Your Essential First-Aid Kit
Whether setting out for a day, week, or longer, you need a well-stocked first-aid kit on board. Here are the essentials.
Checking life jackets, VHF radio, and flares before setting out for a day on the water should be a standard part of your predeparture checklist. But your first-aid kit is likely stowed and forgotten — as it seems you rarely need it. If setting out for just a few hours, most boaters assume they’re unlikely to suffer a medical emergency. Or they reason that they’re not going far and can quickly get back to the dock, so why worry? But having basic supplies at the ready could save you a trip to the emergency room — or even a life.
We talked to Anne Marie Lennon, M.D., Ph.D., of The Johns Hopkins Hospital in Baltimore, Maryland, who sails an Ericson 33, about which firstaid essentials every boater should have on board.
“Of course, don’t be slow to call for help if the situation demands it or the nature of the emergency is outside of your capabilities,” she cautions. “But an onboard first-aid kit should be your first line of defense. A good starting point is to purchase one of the larger kits available from a retailer like West Marine, to which I add a few extra items such as hand disinfectant, antacids, motion-sickness medication, and jellyfish anti-sting.” You may want to add additional items based on your personal preferences, where you boat, and the needs of the crew.
Consider attending a first-aid course. The American Red Cross offers both online and in-person classes at a moderate cost. Visit redcross.org/take-a-class.
Essential Items For Your First-Aid Kit
- Scissors — to cut bandages, surgical tape, and clothing away from a wound if removing the garment is impossible
- Safety Pins — to hold bandages or slings in place
- Tweezers — to remove ticks, splinters, and other small foreign bodies embedded in the skin
- Syringe (without needle) — to fill with saline and flush dirt from a wound, or as an emergency eye-wash pump
- Saline Solution — to flush wounds prior to applying bandages
- Fabric Tape — to hold dressings and bandages in place
- Elastic Bandages — provide both covering and support to injuries
- Triangular Bandage — to support and immobilize a damaged arm or shoulder
- Large Adhesive Pads — to cover larger cuts and wounds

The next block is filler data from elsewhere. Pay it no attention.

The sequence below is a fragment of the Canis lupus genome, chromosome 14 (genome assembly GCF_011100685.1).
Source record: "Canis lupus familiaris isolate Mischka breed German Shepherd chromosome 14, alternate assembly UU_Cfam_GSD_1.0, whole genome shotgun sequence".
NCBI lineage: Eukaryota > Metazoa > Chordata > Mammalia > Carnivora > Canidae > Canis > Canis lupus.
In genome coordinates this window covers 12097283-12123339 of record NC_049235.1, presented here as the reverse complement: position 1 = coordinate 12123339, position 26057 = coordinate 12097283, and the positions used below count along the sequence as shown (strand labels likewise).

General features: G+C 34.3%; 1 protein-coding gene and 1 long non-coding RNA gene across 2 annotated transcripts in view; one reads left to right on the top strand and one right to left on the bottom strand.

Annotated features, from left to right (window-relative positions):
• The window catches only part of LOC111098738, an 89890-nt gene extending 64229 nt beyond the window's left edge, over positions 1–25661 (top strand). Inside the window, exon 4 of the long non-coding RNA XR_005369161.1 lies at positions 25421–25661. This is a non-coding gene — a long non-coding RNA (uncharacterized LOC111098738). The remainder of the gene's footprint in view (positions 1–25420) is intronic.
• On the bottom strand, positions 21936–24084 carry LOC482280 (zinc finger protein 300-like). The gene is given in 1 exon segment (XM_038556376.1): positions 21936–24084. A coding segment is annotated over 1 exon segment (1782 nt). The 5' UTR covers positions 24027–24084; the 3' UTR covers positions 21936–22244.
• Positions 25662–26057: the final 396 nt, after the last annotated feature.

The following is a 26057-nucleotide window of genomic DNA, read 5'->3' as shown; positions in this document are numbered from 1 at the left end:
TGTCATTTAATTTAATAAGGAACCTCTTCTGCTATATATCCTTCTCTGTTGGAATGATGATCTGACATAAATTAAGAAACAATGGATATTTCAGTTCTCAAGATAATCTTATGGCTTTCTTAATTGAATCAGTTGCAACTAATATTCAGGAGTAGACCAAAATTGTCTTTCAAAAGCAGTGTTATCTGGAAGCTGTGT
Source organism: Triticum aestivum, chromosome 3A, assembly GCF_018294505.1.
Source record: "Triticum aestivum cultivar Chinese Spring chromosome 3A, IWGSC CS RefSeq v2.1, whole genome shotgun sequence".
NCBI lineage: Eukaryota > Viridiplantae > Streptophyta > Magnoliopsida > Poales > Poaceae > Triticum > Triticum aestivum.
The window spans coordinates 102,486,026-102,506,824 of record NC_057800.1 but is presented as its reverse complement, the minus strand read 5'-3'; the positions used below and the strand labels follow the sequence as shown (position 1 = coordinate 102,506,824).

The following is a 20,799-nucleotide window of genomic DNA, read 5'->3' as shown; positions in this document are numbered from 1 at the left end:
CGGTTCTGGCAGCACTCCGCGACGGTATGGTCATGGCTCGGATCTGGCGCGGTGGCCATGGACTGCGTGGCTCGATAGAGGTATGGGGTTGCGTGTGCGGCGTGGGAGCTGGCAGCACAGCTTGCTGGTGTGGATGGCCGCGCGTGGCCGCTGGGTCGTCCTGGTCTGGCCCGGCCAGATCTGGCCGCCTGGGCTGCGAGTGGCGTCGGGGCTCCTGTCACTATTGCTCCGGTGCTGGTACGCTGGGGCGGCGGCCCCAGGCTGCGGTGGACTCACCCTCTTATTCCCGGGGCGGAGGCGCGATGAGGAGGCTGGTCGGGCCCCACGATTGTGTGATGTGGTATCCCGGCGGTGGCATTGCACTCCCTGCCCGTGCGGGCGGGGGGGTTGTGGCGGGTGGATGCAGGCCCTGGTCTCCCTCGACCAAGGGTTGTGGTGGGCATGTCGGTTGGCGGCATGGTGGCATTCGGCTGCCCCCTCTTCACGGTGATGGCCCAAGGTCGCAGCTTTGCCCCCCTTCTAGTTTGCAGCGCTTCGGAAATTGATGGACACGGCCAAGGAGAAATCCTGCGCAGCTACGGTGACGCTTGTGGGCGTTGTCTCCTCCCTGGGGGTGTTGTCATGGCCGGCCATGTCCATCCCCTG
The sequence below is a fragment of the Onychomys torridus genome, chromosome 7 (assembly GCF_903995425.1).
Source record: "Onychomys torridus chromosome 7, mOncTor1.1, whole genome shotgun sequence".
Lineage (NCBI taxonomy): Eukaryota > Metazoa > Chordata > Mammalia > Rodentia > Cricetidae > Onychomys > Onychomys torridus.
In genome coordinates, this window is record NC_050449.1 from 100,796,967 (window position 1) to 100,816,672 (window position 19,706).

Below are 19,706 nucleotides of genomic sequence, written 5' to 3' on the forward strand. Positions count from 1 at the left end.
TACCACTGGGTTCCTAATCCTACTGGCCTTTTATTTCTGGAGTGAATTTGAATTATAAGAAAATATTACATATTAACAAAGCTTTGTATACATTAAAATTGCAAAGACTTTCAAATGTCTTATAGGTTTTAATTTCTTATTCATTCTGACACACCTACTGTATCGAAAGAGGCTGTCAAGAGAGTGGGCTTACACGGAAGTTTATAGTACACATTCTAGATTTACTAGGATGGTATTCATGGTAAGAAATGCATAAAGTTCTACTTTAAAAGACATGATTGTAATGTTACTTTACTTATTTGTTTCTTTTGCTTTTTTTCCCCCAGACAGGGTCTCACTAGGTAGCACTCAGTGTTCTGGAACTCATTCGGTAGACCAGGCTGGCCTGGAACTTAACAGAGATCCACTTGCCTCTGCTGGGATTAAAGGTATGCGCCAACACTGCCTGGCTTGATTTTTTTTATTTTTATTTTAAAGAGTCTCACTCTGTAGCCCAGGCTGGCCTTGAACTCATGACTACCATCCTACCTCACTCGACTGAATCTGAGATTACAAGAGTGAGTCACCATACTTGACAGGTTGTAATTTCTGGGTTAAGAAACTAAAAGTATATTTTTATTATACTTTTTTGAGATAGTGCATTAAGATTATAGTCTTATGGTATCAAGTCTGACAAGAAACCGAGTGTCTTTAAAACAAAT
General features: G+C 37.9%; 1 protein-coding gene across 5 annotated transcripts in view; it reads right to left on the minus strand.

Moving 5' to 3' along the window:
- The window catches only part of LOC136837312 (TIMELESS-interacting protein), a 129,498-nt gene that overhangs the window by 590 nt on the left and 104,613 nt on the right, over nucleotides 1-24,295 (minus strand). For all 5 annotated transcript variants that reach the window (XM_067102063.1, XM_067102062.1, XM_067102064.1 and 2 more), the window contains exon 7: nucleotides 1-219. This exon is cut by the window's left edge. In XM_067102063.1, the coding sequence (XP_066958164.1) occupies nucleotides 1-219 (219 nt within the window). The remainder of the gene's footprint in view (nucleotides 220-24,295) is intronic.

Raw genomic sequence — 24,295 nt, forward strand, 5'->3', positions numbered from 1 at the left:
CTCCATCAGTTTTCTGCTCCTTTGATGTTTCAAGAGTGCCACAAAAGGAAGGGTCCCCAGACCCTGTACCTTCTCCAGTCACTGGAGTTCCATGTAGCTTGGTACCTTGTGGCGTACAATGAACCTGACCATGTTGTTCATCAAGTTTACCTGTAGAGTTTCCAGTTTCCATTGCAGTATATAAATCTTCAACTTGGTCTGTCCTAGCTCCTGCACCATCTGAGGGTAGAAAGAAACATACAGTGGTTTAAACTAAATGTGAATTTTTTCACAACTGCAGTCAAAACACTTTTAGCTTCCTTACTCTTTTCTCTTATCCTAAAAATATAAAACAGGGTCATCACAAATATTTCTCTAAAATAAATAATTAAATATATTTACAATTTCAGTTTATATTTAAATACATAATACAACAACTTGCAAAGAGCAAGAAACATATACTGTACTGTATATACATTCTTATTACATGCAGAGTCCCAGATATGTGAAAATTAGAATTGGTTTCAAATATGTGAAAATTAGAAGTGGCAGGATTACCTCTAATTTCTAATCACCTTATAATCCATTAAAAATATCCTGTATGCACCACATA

- Instant Cold Pack — temporary relief from minor burns and swelling from sprains and strains
- Foil Space Blanket — reduces shock by retaining body heat
- Disposable Gloves — to wear during contact with bodily fluids — yours or anyone else’s. some people are allergic to latex, so stock nitrile gloves
- Sterile Absorbent Pads — to cover wounds and abrasions
- Rolled Gauze — to cover wounds where an adhesive bandage is too small or extra absorbency is required
- Adhesive Bandages — keep a selection from small to large. include round ones, and butterfly bandages to effectively close a deeper cut
- Burn Cream — treats sunburn or galley burns. Note: treat a significant burn as a medical emergency
- Individually Wrapped Common Medications — for treating stings, heartburn, seasickness, diarrhea, and so on
- Alcohol Wipes — to sterilize hands, clean scissors and tweezers before/after use, or to gently clean a wound
- Storage Container — keeps everything organized and easily accessible
- First-Aid Guide — essential reference. read it before you need to use your first-aid kit
- Aspirin — if you suspect a heart attack
- Ibuprofen — general pain reliever
- Acetaminophen — general pain reliever for those who can’t take aspirin or ibuprofen
- Cotton Swabs — to clean delicate areas before applying a dressing
- Sam Splint — to immobilize a suspected fractured limb
- Antiseptic Ointment Or Spray — apply to minor scrapes and abrasions to prevent infection
- Eye Wash — for flushing chemicals, fuel, dirt, and grit out of the eye. can offer relief in cases of severe pollen allergies
Cleaning Cuts With Hydrogen Peroxide
For most minor cuts and scrapes, rinsing thoroughly with plenty of clean water, removing foreign bodies, and cleaning the surrounding area with soap is effective in preventing infection. It’s also less irritating to wounded tissue. Once a first-line treatment, hydrogen peroxide is useful when you don’t have access to clean water, but it is not recommended for deep cuts, bites, or burns. See a doctor immediately for those.
4 Tips For A Safe & Healthy Time On The Water
1. When you think of first aid, cuts and bruises probably come to mind. But sunburn, heatstroke, and overexposure to the elements can pose serious health risks.
Dr. Anne Marie Lennon of The John’s Hopkins Hospital says, “Overexposure to the sun puts you at real risk of skin cancer. Avoid sun damage by using the ‘slip, slap, slop‘ approach. Slip on a long-sleeved top, slap a hat on your head, and slop on some sunscreen, which you reapply every couple of hours.”
2. Before heading out, ask if any crew members have allergies to medications, including simple pain relievers. Some people may be allergic to the adhesive on bandages or the latex in gloves, or may have been told to avoid certain pain relievers for medical reasons. If someone on board has a life-threatening allergy, know where to locate and how to administer an epinephrine auto-injector (EpiPen), if required.
3. Make sure that more than one person knows how to operate the VHF radio to call for help in an emergency.
4. Keep the booze locked up until you’re safely anchored for the night or tied up at the dock. Alcohol tends to dehydrate and make you more prone to seasickness. Plus, it could slow reactions that could lead to an accident.